• Gateway creation: Both
          • Verbosity level: default
        • Click on the blue Save button.

Before moving on: If you won’t be able to easily access your Main Office pfSense device running your OpenVPN server while simultaneously accessing your Satellite Office pfSense device, stop and copy the Shared Key on your Main Office pfSense OpenVPN server by following the instructions below. If you will be able to access them both at the same time, move on to Step 2.

  • Login to pfSense (At the MAIN OFFICE LOCATION!)
  • Click on VPNOpenVPN.
  • Click on the Pencil icon to edit the Site_to_Site_OpenVPN (tun).
  • Under the Cryptographic Settings copy the whole Shared Key that is in the dialog box.  (Click in there and do a ctrl+A and then ctrl+C)
  • Save it in a text file and email it to yourself so you can use it in the next steps.
  • Make sure to delete or secure this key once you’re finished at it could give anyone in its possession access to your network.

 

Step 2: Setup the pfSense device in your Satellite office to connect as an OpenVPN Client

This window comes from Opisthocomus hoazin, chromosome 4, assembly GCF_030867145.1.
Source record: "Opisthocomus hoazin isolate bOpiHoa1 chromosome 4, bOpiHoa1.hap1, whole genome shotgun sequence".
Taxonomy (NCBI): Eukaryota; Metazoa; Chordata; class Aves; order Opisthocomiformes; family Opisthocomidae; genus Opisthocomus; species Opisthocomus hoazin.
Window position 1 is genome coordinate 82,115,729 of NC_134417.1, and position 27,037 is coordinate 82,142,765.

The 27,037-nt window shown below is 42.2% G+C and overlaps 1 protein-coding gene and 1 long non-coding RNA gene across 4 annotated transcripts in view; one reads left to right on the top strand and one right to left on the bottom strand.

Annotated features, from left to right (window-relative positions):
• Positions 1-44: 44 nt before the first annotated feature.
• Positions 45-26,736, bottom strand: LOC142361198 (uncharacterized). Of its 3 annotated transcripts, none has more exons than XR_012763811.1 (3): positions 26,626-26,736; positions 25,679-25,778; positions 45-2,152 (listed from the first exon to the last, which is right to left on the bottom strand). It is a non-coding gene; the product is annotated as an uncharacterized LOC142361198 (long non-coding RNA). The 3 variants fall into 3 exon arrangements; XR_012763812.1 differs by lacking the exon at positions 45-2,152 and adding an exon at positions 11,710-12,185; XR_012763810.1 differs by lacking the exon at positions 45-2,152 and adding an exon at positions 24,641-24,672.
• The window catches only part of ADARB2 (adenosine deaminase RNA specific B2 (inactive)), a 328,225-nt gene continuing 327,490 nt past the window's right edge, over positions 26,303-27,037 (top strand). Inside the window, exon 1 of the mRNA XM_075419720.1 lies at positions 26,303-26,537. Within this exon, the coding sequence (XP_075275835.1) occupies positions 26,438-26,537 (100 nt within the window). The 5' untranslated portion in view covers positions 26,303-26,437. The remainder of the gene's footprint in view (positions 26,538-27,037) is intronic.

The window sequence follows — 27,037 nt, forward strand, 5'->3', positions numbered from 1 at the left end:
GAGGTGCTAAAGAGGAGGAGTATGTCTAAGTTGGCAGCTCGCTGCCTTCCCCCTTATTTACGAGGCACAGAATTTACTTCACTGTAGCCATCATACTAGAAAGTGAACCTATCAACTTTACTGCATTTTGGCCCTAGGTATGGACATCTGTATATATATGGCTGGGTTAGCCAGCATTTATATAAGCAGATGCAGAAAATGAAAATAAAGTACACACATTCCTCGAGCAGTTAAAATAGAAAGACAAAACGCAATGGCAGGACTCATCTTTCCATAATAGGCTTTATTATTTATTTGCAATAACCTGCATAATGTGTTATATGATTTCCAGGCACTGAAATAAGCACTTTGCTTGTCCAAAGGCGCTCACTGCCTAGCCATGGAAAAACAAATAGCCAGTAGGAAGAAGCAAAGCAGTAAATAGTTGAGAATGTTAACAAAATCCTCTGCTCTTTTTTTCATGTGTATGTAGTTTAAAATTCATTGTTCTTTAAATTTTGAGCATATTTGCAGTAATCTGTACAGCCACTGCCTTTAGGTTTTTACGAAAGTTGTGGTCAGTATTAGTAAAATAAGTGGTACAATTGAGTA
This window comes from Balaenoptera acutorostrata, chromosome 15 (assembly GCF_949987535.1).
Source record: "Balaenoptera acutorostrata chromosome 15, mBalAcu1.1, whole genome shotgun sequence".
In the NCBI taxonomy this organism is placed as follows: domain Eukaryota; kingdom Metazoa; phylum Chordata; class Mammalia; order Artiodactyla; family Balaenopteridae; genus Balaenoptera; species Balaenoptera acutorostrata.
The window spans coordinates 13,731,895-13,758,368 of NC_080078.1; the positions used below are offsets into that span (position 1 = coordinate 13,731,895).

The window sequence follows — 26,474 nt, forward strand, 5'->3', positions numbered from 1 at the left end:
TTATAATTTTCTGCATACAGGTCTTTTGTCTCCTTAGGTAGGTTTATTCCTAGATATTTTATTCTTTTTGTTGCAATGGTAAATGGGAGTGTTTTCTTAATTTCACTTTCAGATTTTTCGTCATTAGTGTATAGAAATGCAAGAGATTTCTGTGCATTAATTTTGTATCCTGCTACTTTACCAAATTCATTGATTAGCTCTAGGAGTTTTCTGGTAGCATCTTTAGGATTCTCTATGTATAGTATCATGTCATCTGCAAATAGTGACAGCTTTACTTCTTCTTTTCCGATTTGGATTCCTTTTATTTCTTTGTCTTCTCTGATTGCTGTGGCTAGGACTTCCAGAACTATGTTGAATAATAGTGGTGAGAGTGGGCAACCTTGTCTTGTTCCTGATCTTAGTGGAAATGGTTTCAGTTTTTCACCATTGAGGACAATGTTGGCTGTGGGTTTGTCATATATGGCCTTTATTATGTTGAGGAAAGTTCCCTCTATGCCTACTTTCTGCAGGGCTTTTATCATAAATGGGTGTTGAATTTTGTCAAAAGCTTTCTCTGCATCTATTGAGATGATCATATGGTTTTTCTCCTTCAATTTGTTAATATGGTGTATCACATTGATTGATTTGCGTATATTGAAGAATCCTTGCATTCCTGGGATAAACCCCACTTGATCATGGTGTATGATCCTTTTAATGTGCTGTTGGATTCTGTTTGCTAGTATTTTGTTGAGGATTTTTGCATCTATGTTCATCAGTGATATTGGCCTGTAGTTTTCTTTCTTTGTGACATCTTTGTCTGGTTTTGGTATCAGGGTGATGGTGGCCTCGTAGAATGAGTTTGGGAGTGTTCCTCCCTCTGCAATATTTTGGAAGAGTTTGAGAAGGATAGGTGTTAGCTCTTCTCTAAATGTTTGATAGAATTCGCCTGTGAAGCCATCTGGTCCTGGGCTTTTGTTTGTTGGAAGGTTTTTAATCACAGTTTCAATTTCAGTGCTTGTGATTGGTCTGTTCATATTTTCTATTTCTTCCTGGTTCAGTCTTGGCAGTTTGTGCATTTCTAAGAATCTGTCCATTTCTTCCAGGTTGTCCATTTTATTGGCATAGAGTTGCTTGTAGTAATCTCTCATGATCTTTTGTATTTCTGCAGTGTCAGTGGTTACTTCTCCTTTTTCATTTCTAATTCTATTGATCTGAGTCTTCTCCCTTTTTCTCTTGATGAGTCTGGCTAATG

These configuration changes need to be done on the Satellite Office pfSense device so it can connect back to the Main Office location.

Part 1: Setup the OpenVPN Client

    1. Login to pfSense (Satellite office)
    2. Click on VPNOpenVPN
    3. Click on the Clients tab.
    4. Click on the green Add button.
    5. Fill out the following information:
      • General Information:
        • Disabled: Unchecked
        • Server mode: Peer to Peer (Shared Key)
        • Protocol: UDP on IPv4 only
        • Device mode: tun-layer 3 Tunnel Mode
        • Server mode: Peer to Peer (Shared Key)